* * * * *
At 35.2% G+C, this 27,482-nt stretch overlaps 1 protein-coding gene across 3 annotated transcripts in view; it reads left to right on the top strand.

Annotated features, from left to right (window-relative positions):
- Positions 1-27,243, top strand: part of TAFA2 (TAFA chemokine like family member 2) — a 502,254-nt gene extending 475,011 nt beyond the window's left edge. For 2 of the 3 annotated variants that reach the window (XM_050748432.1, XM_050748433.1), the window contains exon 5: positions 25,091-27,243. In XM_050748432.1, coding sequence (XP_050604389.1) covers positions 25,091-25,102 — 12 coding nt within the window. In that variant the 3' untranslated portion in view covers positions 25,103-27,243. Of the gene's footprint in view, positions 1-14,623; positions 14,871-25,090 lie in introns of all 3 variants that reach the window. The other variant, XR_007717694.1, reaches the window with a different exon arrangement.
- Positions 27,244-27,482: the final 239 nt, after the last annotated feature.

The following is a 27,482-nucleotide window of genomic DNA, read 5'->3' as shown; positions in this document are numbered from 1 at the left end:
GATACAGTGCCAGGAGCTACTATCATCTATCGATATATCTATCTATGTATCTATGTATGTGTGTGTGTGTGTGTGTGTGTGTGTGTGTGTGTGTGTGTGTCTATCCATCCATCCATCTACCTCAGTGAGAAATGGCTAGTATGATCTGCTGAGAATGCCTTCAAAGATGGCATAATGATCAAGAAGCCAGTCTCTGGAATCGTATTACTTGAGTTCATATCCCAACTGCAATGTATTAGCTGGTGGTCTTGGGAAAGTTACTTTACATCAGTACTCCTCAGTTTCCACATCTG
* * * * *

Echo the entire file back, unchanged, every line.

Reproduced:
At 35.2% G+C, this 27,482-nt stretch overlaps 1 protein-coding gene across 3 annotated transcripts in view; it reads left to right on the top strand.

Annotated features, from left to right (window-relative positions):
- Positions 1-27,243, top strand: part of TAFA2 (TAFA chemokine like family member 2) — a 502,254-nt gene extending 475,011 nt beyond the window's left edge. For 2 of the 3 annotated variants that reach the window (XM_050748432.1, XM_050748433.1), the window contains exon 5: positions 25,091-27,243. In XM_050748432.1, coding sequence (XP_050604389.1) covers positions 25,091-25,102 — 12 coding nt within the window. In that variant the 3' untranslated portion in view covers positions 25,103-27,243. Of the gene's footprint in view, positions 1-14,623; positions 14,871-25,090 lie in introns of all 3 variants that reach the window. The other variant, XR_007717694.1, reaches the window with a different exon arrangement.
- Positions 27,244-27,482: the final 239 nt, after the last annotated feature.

The following is a 27,482-nucleotide window of genomic DNA, read 5'->3' as shown; positions in this document are numbered from 1 at the left end:
GATACAGTGCCAGGAGCTACTATCATCTATCGATATATCTATCTATGTATCTATGTATGTGTGTGTGTGTGTGTGTGTGTGTGTGTGTGTGTGTGTGTGTCTATCCATCCATCCATCTACCTCAGTGAGAAATGGCTAGTATGATCTGCTGAGAATGCCTTCAAAGATGGCATAATGATCAAGAAGCCAGTCTCTGGAATCGTATTACTTGAGTTCATATCCCAACTGCAATGTATTAGCTGGTGGTCTTGGGAAAGTTACTTTACATCAGTACTCCTCAGTTTCCACATCTG